Asian equities mixed in quiet trade; Weak yen supports Nikkei

Asian stock markets were mostly higher on Tuesday amid light volumes as markets in South Korea and Hong Kong were closed for the Mid-Autumn Festival.

Overnight in the U.S., Wall Street closed mixed with energy producers leading losses on oil's drop to a multi-month low.

The S&P 500 declined 0.3 percent as investors questioned whether the index had run its course after posting five straight weeks of gains and touching a fresh record high last week. The Dow Jones Industrial Average shed 0.2 percent while the tech-heavy Nasdaq rose 0.2 percent.

In Europe, the European Union formally adopted a package of new sanctions against Russia on late Monday, but said their entry into force would be delayed to leave time to assess whether a cease-fire in Ukraine is holding.

ASX 200
CNBC 100

Tokyo rises 0.3%

Japan's benchmark Nikkei extended gains into a second straight session on Tuesday, lifted by a weak Japanese yen trading at a six-week low against the greenback.

Exporters were the main beneficiaries from a soft currency, with Honda Motor and Sony surging over 1 percent, respectively.

SoftBank continued its rally on news of Alibaba's highly-anticipated initial public offering in the U.S. The Japanese firm – a major shareholder in the Chinese e-commerce giant – widened gains to nearly 5 percent.

Released in early trade, minutes of the Bank of Japan's policy meeting revealed that some policymakers believe exports could be slow to respond to developments in overseas economies due to structural changes.

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Sydney adds 0.4%

Australia's key S&P ASX 200 closed at a session high of 5,607 on Tuesday, supported by gains in mining stocks. Rio Tinto and BHP Billiton reversed morning losses to closed 1 percent higher, each.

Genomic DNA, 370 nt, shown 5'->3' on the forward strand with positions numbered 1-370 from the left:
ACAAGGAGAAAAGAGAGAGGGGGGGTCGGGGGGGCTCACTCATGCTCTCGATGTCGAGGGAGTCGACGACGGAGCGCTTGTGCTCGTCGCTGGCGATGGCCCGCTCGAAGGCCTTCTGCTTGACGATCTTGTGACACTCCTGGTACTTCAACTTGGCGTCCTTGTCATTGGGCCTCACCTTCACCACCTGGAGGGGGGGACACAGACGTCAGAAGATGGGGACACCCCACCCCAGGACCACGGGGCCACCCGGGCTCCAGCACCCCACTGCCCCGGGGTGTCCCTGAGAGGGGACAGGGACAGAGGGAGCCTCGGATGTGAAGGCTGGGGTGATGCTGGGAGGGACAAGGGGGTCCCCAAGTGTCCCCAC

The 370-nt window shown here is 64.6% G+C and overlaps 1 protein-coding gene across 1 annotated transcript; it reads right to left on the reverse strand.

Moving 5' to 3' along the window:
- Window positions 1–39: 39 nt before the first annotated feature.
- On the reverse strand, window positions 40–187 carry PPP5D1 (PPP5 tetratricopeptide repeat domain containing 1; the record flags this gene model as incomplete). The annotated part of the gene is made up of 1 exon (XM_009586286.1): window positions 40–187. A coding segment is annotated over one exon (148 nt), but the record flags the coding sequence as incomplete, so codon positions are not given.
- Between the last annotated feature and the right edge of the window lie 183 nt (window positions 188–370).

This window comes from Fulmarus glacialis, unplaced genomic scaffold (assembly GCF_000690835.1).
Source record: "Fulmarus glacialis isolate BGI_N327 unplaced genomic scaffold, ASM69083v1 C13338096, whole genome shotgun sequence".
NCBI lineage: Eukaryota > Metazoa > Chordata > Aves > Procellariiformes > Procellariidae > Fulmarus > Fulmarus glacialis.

Banking majors also lifted the bourse; Macquarie Group rose 1.2 percent, while Australia and New Zealand Bank and Commonwealth Bank of Australia traded 0.3 and 0.2 percent higher, respectively.

Gold miner Newcrest Mining plunged 2 percent, on the back of slumping gold prices.

Meanwhile, National Australia Bank's measure of Australian business conditions pulled back from four-year highs in August as sales and profits eased.

Shanghai flat

Mainland shares bounced between gains and losses near the flatline on Tuesday, reacting to Monday's trade data which showed growth in China's imports slowed for the second straight month in August. The Shanghai Composite index was closed for a holiday in the previous session.

"The sharp drop in China's imports yesterday has sparked fears that activity in the country will remain under pressure for a prolonged period. This has prompted a cautious tone among investors in China with some of the recently outperforming stocks experiencing some profit taking," wrote IG market strategist Stan Shamu.

Financials were among the biggest losers; Bank of Communications tumbled over 1 percent while Bank of China lost 0.4 percent.

Outperforming the bourse was dairy firm Beingmate Baby & Child Food, which rose 10 percent on news of a tie-up with New Zealand's Fonterra.

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Taipei gains 0.3%

Taiwan's key TAIEX index finished modestly higher on Tuesday, as the majority of tech shares rallied ahead of Apple's iPhone 6 release. Pegatron advanced 2.4 percent while Catcher Technology lost early gains to slip 0.2 percent; Both firms are suppliers of the U.S. tech giant.

Wei-Chuan Foods fell over 3 percent on the back of the recent gutter-oil scandal.

The country's exports in August leapt 9.6 percent from a year earlier to $28.1 billion, its second-highest monthly level. A Reuters poll of analysts estimated exports would grow just 4.58 percent in August from a year earlier.